(Working on organizing it by similar aesthetic.)
Inside Llewyn Davis
In Greenwich Village in the early 1960s, gifted but volatile folk musician Llewyn Davis struggles with money, relationships, and his uncertain future following the suicide of his singing partner.
Glossing over the Coen's filmography confirms my immediate sentiment after finishing Inside Llewyn Davis. I have never been moved by one of their films. That is not what they do. They craft tales that shy the beaten path, fill them with semi-human characters and embrace the style they are working in wholeheartedly.
Inside Llewyn Davis has all the hallmarks of a Coen film. With one trump up its sleeve causing me to allow this film to grip me, shake me and leave me the same way it leaves its protagonist. With a wry smile and an empty heart. That trump is Llewyn Davis and his portayer, Oscar Isaac, who gives one of the best performances of that year.
I'll keep this short (I love how I say it as if all of my reviews are incredibly in-depth and lengthy) since I feel like I'll be passing out from exhaustion at any moment, but finally got around to watching this. I've been looking forward to seeing the Coen Brothers' Inside Llewyn Davis ever since I first heard about it, which is usually how it is for me whenever they have a new film coming out. But this is definitely my favorite film of theirs since No Country For Old Men back in 2007 (not saying that I didn't enjoy everything in-between).
I feel like pretty much everything about it this film is perfect, to me at least. Despite it's…
Like many of their protagonists, the Coen brothers make films that aren’t always easy to love. Although a great admirer of the duo and their unique brand of cinema there are only a handful of their films that I truly adore and most of those took more than one viewing to appreciate. As such it might take me a while to decide where Inside Llewyn Davis sits amongst the rest of their work even if its undeniable qualities shine through from its opening moments.
Loosely inspired by a chapter in the life of folk singer, Dave Van Ronk, Inside Llewyn Davis is a melancholic journey through the Greenwich Village folk scene of the early ‘60s following the titular Llewyn Davis,…
Inside Llewyn Davis plays like a real-time thought process of a damaged and longing soul. The title alone may be the most literal title ever to be given to a Coen brothers' film - the film is truly inside Llewyn's mind. His mind is how we see his world and his world is a weaving, incomplete and constantly unsettled pieces of a contemplative puzzle, held together by nothing more than the next thought or meditation. It's lost, but in a way we're here to find it as it beautifully pits a human crossroad into quiet beauty of the highest order.
The film begins and ends with the simple question of who would beat up a folk singer, but through it…
"Llewyn is the cat."
Even richer on second viewing. I feel you could watch this movie 100 times and not reach bottom. I laughed more, and I was moved more, and one performance choked me up more.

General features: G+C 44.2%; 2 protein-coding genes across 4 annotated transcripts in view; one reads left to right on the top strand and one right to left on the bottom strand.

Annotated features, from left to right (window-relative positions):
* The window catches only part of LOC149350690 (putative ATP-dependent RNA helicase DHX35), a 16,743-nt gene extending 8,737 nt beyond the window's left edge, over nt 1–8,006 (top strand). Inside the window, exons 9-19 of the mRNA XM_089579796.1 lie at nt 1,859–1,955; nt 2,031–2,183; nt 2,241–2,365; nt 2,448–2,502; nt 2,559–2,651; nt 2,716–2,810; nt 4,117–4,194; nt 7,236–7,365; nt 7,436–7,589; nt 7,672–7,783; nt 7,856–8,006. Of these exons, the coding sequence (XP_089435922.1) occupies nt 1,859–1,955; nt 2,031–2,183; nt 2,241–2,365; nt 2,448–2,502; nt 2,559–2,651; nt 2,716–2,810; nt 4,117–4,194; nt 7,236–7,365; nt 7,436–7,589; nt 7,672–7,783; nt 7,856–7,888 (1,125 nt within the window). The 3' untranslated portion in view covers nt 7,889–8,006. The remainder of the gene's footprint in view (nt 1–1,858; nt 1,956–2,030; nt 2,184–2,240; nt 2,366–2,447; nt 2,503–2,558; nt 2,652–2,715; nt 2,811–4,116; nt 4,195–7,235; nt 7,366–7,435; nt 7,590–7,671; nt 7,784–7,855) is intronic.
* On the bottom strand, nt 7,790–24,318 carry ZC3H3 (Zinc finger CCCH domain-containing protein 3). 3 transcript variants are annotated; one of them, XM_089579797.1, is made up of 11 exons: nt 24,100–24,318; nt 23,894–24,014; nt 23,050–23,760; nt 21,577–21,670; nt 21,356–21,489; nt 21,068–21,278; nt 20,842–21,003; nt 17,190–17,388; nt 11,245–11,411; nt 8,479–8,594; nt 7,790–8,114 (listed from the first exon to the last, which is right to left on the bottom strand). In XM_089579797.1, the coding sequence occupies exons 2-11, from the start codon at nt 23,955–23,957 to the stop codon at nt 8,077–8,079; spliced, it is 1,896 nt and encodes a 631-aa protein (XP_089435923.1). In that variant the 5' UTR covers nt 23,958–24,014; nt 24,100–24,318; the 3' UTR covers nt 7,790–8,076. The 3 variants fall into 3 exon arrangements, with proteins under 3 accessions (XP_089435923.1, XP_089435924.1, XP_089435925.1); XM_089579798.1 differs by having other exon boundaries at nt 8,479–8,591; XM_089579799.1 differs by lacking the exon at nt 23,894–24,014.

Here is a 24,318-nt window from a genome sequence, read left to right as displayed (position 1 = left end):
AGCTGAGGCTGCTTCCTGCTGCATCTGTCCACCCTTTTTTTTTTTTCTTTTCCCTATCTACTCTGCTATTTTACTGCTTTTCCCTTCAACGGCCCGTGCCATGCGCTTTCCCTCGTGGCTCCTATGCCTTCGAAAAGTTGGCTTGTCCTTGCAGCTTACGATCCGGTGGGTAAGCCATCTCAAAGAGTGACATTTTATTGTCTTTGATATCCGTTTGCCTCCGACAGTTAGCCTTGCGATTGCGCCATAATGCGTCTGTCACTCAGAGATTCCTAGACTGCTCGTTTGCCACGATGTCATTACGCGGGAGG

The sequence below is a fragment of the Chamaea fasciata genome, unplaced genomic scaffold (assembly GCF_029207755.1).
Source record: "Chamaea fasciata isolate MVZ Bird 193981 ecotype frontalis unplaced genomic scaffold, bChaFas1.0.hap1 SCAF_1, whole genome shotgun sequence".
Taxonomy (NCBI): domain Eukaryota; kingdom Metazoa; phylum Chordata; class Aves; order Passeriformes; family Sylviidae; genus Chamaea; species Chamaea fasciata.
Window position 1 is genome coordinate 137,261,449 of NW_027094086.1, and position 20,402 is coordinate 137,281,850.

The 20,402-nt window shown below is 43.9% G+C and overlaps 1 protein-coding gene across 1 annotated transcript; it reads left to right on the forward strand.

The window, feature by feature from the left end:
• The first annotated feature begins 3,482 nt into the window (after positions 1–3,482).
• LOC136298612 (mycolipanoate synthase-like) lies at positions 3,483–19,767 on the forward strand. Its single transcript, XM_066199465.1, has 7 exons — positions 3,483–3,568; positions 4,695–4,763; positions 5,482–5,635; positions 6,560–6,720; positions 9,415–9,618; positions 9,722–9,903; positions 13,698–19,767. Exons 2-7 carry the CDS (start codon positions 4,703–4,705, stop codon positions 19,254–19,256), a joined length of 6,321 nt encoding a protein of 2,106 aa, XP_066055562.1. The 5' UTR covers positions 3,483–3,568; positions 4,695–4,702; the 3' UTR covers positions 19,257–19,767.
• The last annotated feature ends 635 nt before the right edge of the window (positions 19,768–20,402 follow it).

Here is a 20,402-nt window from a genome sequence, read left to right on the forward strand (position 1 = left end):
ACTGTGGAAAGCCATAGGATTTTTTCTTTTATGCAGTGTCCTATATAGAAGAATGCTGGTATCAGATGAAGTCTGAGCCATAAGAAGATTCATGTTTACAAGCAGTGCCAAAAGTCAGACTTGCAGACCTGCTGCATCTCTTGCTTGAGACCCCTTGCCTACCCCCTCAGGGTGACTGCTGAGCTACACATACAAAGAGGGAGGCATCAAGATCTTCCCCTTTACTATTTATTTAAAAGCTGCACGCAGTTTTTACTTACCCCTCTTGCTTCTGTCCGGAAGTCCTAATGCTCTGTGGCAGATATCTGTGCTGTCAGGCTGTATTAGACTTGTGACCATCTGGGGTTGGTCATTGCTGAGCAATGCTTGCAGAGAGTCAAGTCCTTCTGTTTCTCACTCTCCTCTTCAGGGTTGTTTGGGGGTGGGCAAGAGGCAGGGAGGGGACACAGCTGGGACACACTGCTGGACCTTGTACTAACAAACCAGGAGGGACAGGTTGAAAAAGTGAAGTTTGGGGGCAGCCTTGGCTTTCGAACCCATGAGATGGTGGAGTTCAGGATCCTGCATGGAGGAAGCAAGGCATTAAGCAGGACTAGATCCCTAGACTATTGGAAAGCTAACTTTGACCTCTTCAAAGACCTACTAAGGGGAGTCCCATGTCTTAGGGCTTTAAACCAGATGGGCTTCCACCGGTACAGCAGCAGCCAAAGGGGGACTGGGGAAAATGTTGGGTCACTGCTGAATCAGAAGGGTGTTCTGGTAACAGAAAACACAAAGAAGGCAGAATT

Someone needs to do a video essay putting the opening and closing scenes side by side, comparing and contrasting each shot and line reading, and examining what's changed and what stays the same, and why.
An odyssey through cigarette smoke, carrying a lonely soul from couch to couch and from disappointment to disappointment. Chilly, wintry cinema, packed with typical Coens humor (I could listen to Mulligan rant about condoms for days) but also distanced from the crisp time-period that it's depicting. Like the Coen Brothers have said, there's no need to parody the folk genre as everything is right up there on the screen, but there's still a plethora of swelling comfort and unwelcoming depression to be found, sliding a detailed character study into the aura of a peculiar environment. My favorite Coen Brothers film, and if I had to pick one reason why, I'd point you to the moment where an orange tabby cat experiences the rush of the subway for the first time, following the rapid lights as they strobe into oblivion.
It's been awhile since I've felt this connected and been this invested in a character. Each scene showed me more of this man I'd grown attached to, and each character that crossed his path was both unique and perfect in their flaws. I think the music is insanely well done, and definitely the highlight of the film for me. Every time Davis pulls out his guitar he just falls into the music and it's incredible to watch and listen to. and that ending? magnifique.
This film beats you down for one hundred minutes; sucks all the joy around you - to the point of physical exhaustion. After all the abuse, you end up just like its protagonist: Lying on the floor, stunned by a glimpse of Dylan and its haunting music through an alluring grey palette. What a wonderful ride.
"Everything you touch turns to shit, you're like King Midas's idiot brother."
Wasn't sure what to expect, absolutely loved it. Amazing performance by Oscar Isaac & enjoyed every song.
One of the most uplifting yet downbeat movies I've seen in a long time.
Charming and idiosyncratic puzzler uses strange side characters to bounce off out Isaac's towering main performance, with crisp and exact cinematography.
Oscar Isaac, cats and music in general can sell everything. I'm still not a fan of the Coen Brothers, but after Fargo, I think it's the first time I've found the main character/main story intriguing enough to keep up my interest till the ending. And again... OSCAR ISAAC, CATS and MUSIC. It works as well on the screen as it sounds.
Oscar Isaac + the Coen brothers = pure fucking (black?!)magic!
All the films from all the editions, including those subsequently removed, presently totalling 1177. An easy way of seeing how…